Leonard Pitts Jr.
Somehow, for black people, it always comes down to fractions.
At the beginning, there was that unpleasantness about the Constitution counting us as three-fifths of a human being. More recently, fractions have been necessary to measure our progress toward equality.
So in a sense, the National Urban League’s just-released “State of Black America 2004” report is business as usual. This year’s version of the annual study features a new “equality index,” a statistical device that assigns to whites a value of 1 and measures blacks against that.
For instance, the report finds that minority schools are twice as likely to be staffed with inexperienced teachers and that blacks achieve college degrees at 63 percent the rate of whites. These and other factors work out to a black “educational status” of 0.76, or 76 percent that of whites. Social justice for blacks is at 0.73, health at 0.78, economic status at 0.56. Fractions of equality.
What gives this latest report particular weight is the timing of its arrival. On July 2, it will be 40 years since President Johnson signed the Civil Rights Act into law. And on May 17, it will be half a century since the Supreme Court struck down “separate but equal” in the landmark case of Brown v. Board of Education.
Along with the Voting Rights Act of 1965, those victories form the foundation of the modern world for blacks. So it’s a fitting time to pause and assess where we are. But I think it’s an even more fitting time to craft an agenda for where we need to go.
I can think of three things off the top of my head that ought to be on it.
• One: Stop waiting for the next Martin Luther King Jr.
A young man told me recently the reason activism is dead is that we have no more leaders. Me, I think we do ourselves no favors by sitting around waiting for them to arrive. With apologies to Jesse Jackson and Al Sharpton, who have tried manfully to fill shoes several sizes too big for them, the era of the charismatic leader is over, perhaps forever. There is no new Martin, Malcolm or Marcus on the way. But if those men taught us nothing, they taught us to be empowered people, taught us that revolution lies within each of us. All we need is the courage to grab it.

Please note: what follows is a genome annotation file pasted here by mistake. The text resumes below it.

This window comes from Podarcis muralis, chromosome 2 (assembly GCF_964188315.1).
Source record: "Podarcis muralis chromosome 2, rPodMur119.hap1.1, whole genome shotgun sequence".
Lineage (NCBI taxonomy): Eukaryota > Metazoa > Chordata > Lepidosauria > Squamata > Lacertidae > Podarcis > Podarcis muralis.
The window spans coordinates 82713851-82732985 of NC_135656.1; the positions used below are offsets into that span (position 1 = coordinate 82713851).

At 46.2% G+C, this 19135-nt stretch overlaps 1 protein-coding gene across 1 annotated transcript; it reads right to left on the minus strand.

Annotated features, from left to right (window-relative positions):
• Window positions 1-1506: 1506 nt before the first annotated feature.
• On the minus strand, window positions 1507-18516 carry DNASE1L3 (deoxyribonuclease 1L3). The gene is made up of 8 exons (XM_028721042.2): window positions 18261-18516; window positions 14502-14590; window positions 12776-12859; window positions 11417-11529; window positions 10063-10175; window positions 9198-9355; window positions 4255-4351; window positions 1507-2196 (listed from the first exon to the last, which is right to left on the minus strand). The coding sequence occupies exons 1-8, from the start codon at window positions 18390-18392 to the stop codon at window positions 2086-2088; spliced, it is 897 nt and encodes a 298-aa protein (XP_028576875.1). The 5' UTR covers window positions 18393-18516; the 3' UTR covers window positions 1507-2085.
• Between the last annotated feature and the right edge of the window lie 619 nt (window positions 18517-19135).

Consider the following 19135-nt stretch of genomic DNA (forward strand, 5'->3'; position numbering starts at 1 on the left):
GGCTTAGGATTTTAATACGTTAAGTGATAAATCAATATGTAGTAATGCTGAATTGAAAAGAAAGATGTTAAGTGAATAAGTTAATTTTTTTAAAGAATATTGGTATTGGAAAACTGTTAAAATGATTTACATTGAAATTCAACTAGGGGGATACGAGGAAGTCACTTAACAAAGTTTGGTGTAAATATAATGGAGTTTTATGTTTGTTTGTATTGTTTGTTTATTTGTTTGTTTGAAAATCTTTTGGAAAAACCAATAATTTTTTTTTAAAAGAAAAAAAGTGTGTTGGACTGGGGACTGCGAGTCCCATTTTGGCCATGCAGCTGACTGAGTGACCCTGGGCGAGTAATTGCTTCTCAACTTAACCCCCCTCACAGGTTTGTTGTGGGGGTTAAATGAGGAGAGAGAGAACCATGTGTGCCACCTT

• Two: Re-integrate white folks of good will into the struggle.
We forget sometimes there were white people who fought and even died for black civil rights. From that pinnacle of principle, we have sunk to a place where too many blacks have naught but reflexive anger for their white countrymen and too many of those white countrymen willingly narcotize conscience by denying or justifying the persistence of American racism. Where such people can be redeemed, we ought to make the effort, if only out of enlightened self-interest.
• Three: Handle our business.
Not to minimize the corrosive effects of the aforementioned racism, but truth is, much of what ails black folk is within the power of black folk to fix. We need to bring fathers back into our families. We need to prioritize education above entertainment. We need to shut off the television sometimes and read. We need to support black business. We need to bling-bling less and save-save more. We need to stop saying “nigger.”
Honestly, there is no shortage of items for the agenda, no shortage of things black Americans and white need to do. But arguably the most important is simply to find the clear-eyed faith to believe, as they did 40 and 50 years ago, that just because a thing always had been did not mean it always must be.
So it is with these fractions of health, fractions of education, fractions of human potential. We live lives bounded by fractions.
And before we can make ourselves free, we must first make ourselves whole.
Leonard Pitts is a columnist for the Miami Herald. Readers may contact him at: